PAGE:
AB InBev rolled out nutritional information labels on Budweiser and Beck’s this week. It follows a similar move by Heineken on a selection of its beers.
Originally the move was conceived as ‘the right thing to do’ from a CSR perspective in the context of the obesity epidemic. But could it actually flag up the relatively low calorific levels?
Anna Tolley, AB InBev’s UK legal and corporate affairs director, believes “it’s a great thing for category perception as contrary to popular belief, beer is low in calories when compared to wine and RTDs.” At 128 calories a 330ml bottle of Budweiser is less than a 175ml glass of Champagne and the same as a 25g bag of Tyrrells crisps.
The Co-op, which introduced nutritional info on its own label alcohol in 2002 and now displays it across its portfolio, says being “open and transparent” has been welcomed. “It suits the needs of the millennial consumer and appeals to shoppers who are increasingly aware of the calorific cost of indulgence,” says the Co-op’s BWS category manager Simon Cairns.
Tennent’s, which became the first major lager brand in the UK to display calorie information on pack (in March) echoes its enthusiasm. “It was a natural next step for us with consumer interest around nutritional content of food and drink higher than ever before,” says head of UK customer marketing Claire Arnott, adding that off-trade sales have remained “strong”.
Without concrete sales figures, it is difficult to determine just how positive this additional information has been. But Alex Ririe, managing partner of strategic development at branding and design agency Coley Porter Bell, stresses it’s not all about sales. Flagging up nutritional information on pack is likely to have a good impact by moderating consumers’ alcohol intake and manufacturers will be perceived as taking a “more responsible stance”, she says.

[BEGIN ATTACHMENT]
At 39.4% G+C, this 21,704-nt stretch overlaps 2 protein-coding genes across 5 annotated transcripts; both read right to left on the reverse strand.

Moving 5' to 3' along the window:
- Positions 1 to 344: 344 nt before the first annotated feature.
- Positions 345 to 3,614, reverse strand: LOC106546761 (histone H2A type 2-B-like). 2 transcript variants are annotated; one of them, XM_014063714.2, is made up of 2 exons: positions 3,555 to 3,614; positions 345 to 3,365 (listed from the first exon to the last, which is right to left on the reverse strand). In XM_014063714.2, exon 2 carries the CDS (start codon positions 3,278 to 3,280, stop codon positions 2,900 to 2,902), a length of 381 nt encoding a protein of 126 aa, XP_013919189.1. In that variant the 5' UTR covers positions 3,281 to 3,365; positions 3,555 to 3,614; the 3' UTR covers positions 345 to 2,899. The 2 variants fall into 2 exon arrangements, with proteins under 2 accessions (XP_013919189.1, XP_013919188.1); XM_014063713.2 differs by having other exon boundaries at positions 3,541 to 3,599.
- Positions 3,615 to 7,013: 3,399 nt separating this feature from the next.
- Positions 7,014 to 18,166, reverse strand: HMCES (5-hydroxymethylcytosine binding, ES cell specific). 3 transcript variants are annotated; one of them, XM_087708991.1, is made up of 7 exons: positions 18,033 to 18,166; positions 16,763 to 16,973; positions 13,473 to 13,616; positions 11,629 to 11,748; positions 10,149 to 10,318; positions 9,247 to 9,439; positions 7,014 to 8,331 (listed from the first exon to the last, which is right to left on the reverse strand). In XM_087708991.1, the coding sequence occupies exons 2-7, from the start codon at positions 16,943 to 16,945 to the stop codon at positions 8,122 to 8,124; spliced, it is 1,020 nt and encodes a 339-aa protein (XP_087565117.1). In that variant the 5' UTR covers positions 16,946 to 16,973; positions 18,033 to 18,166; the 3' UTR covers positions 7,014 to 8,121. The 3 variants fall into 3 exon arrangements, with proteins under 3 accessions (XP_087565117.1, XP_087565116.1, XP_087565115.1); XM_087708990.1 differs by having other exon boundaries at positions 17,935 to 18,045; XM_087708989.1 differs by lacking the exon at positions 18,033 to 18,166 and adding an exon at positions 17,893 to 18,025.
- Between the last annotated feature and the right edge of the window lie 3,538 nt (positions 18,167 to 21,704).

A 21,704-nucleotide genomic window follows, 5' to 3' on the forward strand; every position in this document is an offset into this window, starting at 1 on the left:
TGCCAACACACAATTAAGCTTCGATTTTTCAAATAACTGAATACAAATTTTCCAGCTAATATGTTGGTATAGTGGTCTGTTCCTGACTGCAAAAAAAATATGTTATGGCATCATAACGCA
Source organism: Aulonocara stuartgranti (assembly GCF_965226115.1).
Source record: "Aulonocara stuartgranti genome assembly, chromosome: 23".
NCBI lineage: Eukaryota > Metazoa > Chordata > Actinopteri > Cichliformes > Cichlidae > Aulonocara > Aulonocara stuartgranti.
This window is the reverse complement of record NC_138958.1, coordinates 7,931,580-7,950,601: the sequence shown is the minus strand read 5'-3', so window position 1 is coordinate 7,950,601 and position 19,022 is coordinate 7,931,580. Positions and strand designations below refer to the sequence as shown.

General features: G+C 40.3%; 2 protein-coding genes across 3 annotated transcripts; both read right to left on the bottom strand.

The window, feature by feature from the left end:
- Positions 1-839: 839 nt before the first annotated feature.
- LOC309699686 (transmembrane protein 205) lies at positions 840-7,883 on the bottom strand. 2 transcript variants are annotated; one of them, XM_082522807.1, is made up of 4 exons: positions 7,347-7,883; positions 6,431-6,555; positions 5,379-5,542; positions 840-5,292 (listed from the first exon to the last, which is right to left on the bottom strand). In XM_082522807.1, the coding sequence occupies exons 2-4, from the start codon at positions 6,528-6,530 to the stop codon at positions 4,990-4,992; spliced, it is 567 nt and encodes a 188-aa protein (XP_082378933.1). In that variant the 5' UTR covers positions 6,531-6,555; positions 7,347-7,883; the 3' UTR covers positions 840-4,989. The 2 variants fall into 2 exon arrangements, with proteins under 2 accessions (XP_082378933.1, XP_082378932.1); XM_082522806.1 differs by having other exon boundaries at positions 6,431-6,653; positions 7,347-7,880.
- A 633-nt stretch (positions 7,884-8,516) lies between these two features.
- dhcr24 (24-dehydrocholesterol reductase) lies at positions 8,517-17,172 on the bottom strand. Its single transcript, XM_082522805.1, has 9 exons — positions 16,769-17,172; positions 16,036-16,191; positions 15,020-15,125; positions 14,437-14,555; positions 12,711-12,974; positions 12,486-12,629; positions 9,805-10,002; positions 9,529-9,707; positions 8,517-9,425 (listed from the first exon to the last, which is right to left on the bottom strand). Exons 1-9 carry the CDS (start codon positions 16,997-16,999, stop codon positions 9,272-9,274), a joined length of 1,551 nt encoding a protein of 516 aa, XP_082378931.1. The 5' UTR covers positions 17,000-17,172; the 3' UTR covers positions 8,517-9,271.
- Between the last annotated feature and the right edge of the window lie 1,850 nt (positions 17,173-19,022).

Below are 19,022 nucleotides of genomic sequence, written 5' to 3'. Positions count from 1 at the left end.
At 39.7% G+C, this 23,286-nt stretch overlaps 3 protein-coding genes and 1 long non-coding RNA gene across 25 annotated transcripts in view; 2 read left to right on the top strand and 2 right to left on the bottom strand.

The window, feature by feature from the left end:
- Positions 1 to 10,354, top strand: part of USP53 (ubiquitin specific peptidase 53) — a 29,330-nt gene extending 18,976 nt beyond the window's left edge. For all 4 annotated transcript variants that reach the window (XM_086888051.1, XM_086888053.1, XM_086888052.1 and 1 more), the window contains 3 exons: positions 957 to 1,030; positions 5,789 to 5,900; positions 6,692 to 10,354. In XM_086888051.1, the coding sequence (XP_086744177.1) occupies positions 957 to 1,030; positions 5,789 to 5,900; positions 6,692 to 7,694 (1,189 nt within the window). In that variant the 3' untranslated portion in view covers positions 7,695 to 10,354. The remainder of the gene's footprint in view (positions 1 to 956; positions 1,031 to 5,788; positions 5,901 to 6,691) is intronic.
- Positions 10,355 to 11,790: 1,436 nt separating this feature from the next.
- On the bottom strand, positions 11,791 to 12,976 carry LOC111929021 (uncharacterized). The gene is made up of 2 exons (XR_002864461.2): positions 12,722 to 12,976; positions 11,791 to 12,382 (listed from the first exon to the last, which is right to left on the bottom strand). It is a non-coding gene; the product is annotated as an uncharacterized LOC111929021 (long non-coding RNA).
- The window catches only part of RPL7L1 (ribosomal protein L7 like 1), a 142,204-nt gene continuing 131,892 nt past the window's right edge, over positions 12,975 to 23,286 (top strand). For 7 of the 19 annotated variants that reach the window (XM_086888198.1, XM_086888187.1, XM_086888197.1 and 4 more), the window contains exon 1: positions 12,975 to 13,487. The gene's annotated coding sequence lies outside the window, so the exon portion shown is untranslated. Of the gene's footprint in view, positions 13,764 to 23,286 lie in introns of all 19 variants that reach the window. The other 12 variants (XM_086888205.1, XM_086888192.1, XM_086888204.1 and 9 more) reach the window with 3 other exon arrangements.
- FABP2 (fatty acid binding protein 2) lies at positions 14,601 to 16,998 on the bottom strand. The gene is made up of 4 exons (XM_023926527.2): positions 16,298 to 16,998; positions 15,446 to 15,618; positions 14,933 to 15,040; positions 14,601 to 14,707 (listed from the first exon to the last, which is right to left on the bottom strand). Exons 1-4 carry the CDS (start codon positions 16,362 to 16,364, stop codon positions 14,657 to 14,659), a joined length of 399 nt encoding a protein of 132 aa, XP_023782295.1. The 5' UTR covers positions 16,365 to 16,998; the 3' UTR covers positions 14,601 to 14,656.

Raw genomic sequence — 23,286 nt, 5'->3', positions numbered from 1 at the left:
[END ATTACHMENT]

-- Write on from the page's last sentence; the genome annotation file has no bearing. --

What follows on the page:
Plus, companies may no longer have a choice. Many suppliers and supermarkets - notably Tesco - have opposed calorie labelling on alcohol in the past. But the EC is planning to draw up regulations on labelling by the end of the year at the latest and, even if the UK does leave the EU, it will put pressure on multinationals to comply.
This perhaps helps explain the wave of pledges that have been made in recent months. Heineken, which has already introduced the information on Amstel, John Smith’s Golden Ale and Red Stripe, is poised to extend it to its flagship lager.
Diageo and Treasury Wine Estates have both pledged to provide nutritional information in various forms. Although neither have released new packs in the UK yet, TWE says calorie information for many of its New Zealand and Australian tipples will roll out in the coming week. Diageo says it is “fully committed” to its pledge of providing consumers with calorie information on its labels in the UK.
Calorie information may soon become a must-have across AB InBev’s entire alcohol portfolio. So testing the waters with Bud and Beck’s - relatively low-calorie options - may turn out to be a shrewd move.